Amongst Peru’s staggering number of birds there are 59 species that are mainly nocturnal. These present a special challenge to birders and are consequently coveted and if seen often become well remembered highlights of a trip. Most are far more often heard than seen and many required dedication and sacrifice of sleep to have a reasonable chance of finding them.
Owls are the most familiar group of nightbirds and Peru is blessed with no fewer than 32 species including two that are endemic. The tiny Long-whiskered Owlet is one of the world’s smallest owls and was only discovered in 1976. Restricted to a small area of humid montane forest around Abra Patricia, this species was not seen again for nearly 30 years but now the call is known it has become fairly reliable, though not yet easy, with the help of local guides who know the territories. The Koepcke’s Screech-Owl is also a recent discovery being described in 1982. Inhabiting dry forest on the west slope of the Andes and in interAndean valleys it is possible that the known populations represent several species and a distinct subspecies was described from the Apurimac valley in 2012. Other highly sought after owls include: Cloud-forest Screech-Owl which is now fairly reliable at Ulcumano Lodge in Pasco, Cinnamon Screech-Owl which can be found at Owlet Lodge, Abra Patricia, Buff-fronted Owl which is best looked for near Limatambo, Cusco, and Stygian Owl that can be seen in and around Moyobamba, San Martin.
The Oilbird is widespread species along the tropical Andes but is always a treat. Placed in its own family, this is the world’s only echolocating frugivorous bird. They breed and roost communally in caves and dark ravines and emerge at dusk to forage in humid tropical forest. Good locations to see this bird are near Moyobamba in San Martin, at the famous Oilbird Cave near Tingo Maria and for those prepared for a hike along the Alto Madre de Dios river.
Potoos are a Neotropical family and 6 of the worlds 7 species occur in Peru. These cryptic nightbirds pass the day reliant on their superb camouflage which mimics a dead branch, or in the case of the diminutive Rufous Potoo a hanging dead leaf. Common and Great Potoos are quite widespread. The Andean Potoo is known only from a few sites on the east slope of the Andes with the Manu road being probably the most reliable site in the world for this sought after species. The Long-tailed Potoo is uncommon in tall lowland forest and can be found throughout the Amazon but always requires luck or a well-informed local guide. Rufous Potto is restricted to nutrient poor forests and is best looked for near Iquitos.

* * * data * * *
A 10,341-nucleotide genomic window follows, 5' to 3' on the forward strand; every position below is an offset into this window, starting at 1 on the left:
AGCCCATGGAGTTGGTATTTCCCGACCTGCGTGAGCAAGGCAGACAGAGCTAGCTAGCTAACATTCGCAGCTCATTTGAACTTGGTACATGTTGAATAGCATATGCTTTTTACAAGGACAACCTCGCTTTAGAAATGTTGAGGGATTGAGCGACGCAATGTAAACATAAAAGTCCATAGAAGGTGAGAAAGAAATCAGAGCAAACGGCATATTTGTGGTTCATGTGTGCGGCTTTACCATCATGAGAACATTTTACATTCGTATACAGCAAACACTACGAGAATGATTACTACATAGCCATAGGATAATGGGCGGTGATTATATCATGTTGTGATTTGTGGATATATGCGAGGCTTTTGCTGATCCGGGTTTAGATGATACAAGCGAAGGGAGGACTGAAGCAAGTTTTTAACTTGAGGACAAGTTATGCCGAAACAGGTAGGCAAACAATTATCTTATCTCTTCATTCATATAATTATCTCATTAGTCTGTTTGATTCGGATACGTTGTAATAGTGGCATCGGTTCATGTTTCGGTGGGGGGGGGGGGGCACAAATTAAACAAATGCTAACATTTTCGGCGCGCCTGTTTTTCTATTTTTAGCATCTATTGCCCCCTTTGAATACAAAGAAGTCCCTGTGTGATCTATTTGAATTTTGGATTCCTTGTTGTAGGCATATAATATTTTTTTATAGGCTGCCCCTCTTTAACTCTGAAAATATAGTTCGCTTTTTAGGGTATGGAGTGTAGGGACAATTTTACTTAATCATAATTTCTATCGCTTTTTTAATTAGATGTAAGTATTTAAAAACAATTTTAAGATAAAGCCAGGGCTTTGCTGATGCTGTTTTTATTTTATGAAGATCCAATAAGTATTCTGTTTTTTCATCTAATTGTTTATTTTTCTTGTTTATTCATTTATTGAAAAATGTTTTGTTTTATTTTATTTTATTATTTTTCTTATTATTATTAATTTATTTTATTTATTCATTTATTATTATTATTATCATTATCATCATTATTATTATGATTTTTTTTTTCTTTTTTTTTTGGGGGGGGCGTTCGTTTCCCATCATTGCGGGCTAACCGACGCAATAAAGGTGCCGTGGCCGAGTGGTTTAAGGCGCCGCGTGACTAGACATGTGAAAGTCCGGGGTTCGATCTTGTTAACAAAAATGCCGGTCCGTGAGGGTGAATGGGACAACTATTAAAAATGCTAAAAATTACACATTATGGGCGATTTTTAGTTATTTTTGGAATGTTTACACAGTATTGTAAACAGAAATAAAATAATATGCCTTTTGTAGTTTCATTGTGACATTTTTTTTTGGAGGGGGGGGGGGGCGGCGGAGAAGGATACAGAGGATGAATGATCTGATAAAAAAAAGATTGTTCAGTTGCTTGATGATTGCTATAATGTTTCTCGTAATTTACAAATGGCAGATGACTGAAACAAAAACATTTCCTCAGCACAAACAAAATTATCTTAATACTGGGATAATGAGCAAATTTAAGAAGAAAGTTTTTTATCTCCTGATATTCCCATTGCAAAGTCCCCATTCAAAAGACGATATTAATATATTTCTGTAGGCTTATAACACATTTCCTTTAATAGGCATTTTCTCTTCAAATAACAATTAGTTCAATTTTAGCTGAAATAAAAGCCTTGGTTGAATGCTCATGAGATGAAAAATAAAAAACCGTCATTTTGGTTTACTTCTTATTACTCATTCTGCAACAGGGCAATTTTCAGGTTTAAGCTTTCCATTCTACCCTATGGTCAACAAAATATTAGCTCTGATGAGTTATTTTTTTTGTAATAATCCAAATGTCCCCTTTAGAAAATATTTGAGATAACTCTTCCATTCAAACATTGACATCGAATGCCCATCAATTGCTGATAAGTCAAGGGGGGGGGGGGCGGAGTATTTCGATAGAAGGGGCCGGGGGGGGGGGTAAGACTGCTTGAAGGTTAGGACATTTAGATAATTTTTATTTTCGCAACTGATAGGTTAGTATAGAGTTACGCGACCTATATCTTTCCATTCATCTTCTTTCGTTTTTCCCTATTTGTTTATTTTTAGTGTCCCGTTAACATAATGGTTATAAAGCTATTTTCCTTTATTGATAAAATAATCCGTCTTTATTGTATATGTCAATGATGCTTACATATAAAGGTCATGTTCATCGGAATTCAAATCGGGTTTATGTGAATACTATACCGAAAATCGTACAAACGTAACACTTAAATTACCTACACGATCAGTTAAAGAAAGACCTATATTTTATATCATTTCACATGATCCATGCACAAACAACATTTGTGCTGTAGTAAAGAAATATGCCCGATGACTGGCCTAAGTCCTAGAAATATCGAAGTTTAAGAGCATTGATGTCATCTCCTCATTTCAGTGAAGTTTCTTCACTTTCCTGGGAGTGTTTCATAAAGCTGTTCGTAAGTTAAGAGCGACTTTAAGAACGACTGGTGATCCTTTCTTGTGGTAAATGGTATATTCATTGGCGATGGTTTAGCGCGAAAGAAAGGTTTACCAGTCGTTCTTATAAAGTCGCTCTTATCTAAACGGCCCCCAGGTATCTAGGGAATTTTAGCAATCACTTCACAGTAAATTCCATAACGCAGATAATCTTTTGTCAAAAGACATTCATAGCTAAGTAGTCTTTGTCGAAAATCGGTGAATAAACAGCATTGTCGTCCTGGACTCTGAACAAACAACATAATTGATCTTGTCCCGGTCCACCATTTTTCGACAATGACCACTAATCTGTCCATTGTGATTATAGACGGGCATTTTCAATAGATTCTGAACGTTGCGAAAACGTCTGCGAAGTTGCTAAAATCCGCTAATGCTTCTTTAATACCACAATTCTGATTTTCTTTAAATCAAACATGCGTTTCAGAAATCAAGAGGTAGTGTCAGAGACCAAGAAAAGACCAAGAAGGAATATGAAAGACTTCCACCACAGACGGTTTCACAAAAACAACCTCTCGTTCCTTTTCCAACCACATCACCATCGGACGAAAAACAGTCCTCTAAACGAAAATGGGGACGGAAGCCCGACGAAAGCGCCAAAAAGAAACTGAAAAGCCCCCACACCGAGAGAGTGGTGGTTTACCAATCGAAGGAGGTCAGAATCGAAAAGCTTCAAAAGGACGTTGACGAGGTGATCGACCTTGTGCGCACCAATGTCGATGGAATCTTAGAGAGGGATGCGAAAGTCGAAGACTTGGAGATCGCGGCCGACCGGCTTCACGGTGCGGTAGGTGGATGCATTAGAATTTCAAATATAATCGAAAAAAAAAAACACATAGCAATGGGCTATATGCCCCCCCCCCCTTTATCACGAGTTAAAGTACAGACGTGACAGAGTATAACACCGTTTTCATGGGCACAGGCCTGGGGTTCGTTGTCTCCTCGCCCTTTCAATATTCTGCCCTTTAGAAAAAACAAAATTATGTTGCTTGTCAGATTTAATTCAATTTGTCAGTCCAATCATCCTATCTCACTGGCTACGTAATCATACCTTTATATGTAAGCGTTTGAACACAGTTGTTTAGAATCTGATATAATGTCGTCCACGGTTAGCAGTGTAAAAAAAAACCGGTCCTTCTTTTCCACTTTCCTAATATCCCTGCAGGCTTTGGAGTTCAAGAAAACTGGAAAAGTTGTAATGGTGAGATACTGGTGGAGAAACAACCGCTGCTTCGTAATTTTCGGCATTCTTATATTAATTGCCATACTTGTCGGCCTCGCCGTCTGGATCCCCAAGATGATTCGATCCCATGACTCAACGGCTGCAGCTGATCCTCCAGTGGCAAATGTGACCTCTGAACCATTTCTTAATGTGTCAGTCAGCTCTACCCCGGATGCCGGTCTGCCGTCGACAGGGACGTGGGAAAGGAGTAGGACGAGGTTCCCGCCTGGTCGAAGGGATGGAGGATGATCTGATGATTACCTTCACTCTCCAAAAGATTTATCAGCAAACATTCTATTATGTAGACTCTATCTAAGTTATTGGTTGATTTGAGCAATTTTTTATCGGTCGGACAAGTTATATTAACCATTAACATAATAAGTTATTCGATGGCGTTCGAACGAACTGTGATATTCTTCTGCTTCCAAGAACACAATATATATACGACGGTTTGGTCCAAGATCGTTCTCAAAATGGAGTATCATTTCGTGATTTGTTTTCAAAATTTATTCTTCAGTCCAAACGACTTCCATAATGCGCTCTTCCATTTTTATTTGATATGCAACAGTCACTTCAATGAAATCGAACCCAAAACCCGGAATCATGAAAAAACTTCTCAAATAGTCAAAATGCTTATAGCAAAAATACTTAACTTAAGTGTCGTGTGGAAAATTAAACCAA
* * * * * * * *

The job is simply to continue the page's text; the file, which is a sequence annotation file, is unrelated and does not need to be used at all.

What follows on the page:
The nighthawks and nightjars together comprise 21 species. 7 of these are nighthawks, oft seen hawking insects over open habitats or waterways at dusk, or even in daylight. The fabulous Sand-coloured Nighthawk nests colonially on sandy beaches in the Amazon. Unusually for nighthawks, the Rufous-bellied and Short-tailed Nighthawks are solitary species that forage over closed canopy forests, the former in the Andes and the latter in the lowlands. The 14 nightjars include one endemic, the recently split Tschudi’s Nightjar that is restricted to the coastal deserts and even occurs in downtown Lima. The most spectacular are the males of Swallow-tailed and Lyre-tailed Nightjars, these two Andean species have long forked tails that the males use in display.
Many other bird species call at night including Tinamous, Wood-quails, Rails and the rarely seen Nocturnal Currasow as well as mammals including several species of night monkeys. Night birding is challenging but rewarding and there is no better place than Peru.
Text by Rob Williams.